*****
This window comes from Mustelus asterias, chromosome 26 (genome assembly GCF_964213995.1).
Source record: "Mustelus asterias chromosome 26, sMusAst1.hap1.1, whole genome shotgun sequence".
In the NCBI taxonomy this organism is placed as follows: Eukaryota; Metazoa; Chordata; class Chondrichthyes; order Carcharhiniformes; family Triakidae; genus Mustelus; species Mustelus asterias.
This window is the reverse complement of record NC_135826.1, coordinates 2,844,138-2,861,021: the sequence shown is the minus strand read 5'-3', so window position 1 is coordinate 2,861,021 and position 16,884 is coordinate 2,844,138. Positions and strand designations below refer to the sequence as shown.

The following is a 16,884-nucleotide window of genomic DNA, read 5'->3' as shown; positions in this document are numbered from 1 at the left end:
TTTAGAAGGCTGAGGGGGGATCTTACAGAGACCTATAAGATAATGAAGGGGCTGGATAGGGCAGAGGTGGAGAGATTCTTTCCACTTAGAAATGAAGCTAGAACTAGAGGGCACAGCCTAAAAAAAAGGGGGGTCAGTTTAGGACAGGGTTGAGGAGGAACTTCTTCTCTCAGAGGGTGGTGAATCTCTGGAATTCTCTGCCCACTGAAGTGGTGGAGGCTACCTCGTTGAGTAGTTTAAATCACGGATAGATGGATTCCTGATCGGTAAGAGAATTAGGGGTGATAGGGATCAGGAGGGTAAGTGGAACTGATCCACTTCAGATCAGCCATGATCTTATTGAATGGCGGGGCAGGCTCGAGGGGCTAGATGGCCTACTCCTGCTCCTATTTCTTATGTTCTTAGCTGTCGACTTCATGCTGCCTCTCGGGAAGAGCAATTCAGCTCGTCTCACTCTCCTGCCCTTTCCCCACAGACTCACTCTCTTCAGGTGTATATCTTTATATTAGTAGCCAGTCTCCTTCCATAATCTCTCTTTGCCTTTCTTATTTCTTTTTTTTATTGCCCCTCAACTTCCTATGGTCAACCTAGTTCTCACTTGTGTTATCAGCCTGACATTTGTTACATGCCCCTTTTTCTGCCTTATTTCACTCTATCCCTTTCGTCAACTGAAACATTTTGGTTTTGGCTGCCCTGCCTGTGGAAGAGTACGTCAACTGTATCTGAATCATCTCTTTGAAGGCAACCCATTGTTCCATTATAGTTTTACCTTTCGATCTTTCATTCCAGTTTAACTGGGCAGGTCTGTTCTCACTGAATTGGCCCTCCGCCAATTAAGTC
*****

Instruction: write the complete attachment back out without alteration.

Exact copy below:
This window comes from Mustelus asterias, chromosome 26 (genome assembly GCF_964213995.1).
Source record: "Mustelus asterias chromosome 26, sMusAst1.hap1.1, whole genome shotgun sequence".
In the NCBI taxonomy this organism is placed as follows: Eukaryota; Metazoa; Chordata; class Chondrichthyes; order Carcharhiniformes; family Triakidae; genus Mustelus; species Mustelus asterias.
This window is the reverse complement of record NC_135826.1, coordinates 2,844,138-2,861,021: the sequence shown is the minus strand read 5'-3', so window position 1 is coordinate 2,861,021 and position 16,884 is coordinate 2,844,138. Positions and strand designations below refer to the sequence as shown.

The following is a 16,884-nucleotide window of genomic DNA, read 5'->3' as shown; positions in this document are numbered from 1 at the left end:
TTTAGAAGGCTGAGGGGGGATCTTACAGAGACCTATAAGATAATGAAGGGGCTGGATAGGGCAGAGGTGGAGAGATTCTTTCCACTTAGAAATGAAGCTAGAACTAGAGGGCACAGCCTAAAAAAAAGGGGGGTCAGTTTAGGACAGGGTTGAGGAGGAACTTCTTCTCTCAGAGGGTGGTGAATCTCTGGAATTCTCTGCCCACTGAAGTGGTGGAGGCTACCTCGTTGAGTAGTTTAAATCACGGATAGATGGATTCCTGATCGGTAAGAGAATTAGGGGTGATAGGGATCAGGAGGGTAAGTGGAACTGATCCACTTCAGATCAGCCATGATCTTATTGAATGGCGGGGCAGGCTCGAGGGGCTAGATGGCCTACTCCTGCTCCTATTTCTTATGTTCTTAGCTGTCGACTTCATGCTGCCTCTCGGGAAGAGCAATTCAGCTCGTCTCACTCTCCTGCCCTTTCCCCACAGACTCACTCTCTTCAGGTGTATATCTTTATATTAGTAGCCAGTCTCCTTCCATAATCTCTCTTTGCCTTTCTTATTTCTTTTTTTTATTGCCCCTCAACTTCCTATGGTCAACCTAGTTCTCACTTGTGTTATCAGCCTGACATTTGTTACATGCCCCTTTTTCTGCCTTATTTCACTCTATCCCTTTCGTCAACTGAAACATTTTGGTTTTGGCTGCCCTGCCTGTGGAAGAGTACGTCAACTGTATCTGAATCATCTCTTTGAAGGCAACCCATTGTTCCATTATAGTTTTACCTTTCGATCTTTCATTCCAGTTTAACTGGGCAGGTCTGTTCTCACTGAATTGGCCCTCCGCCAATTAAGTC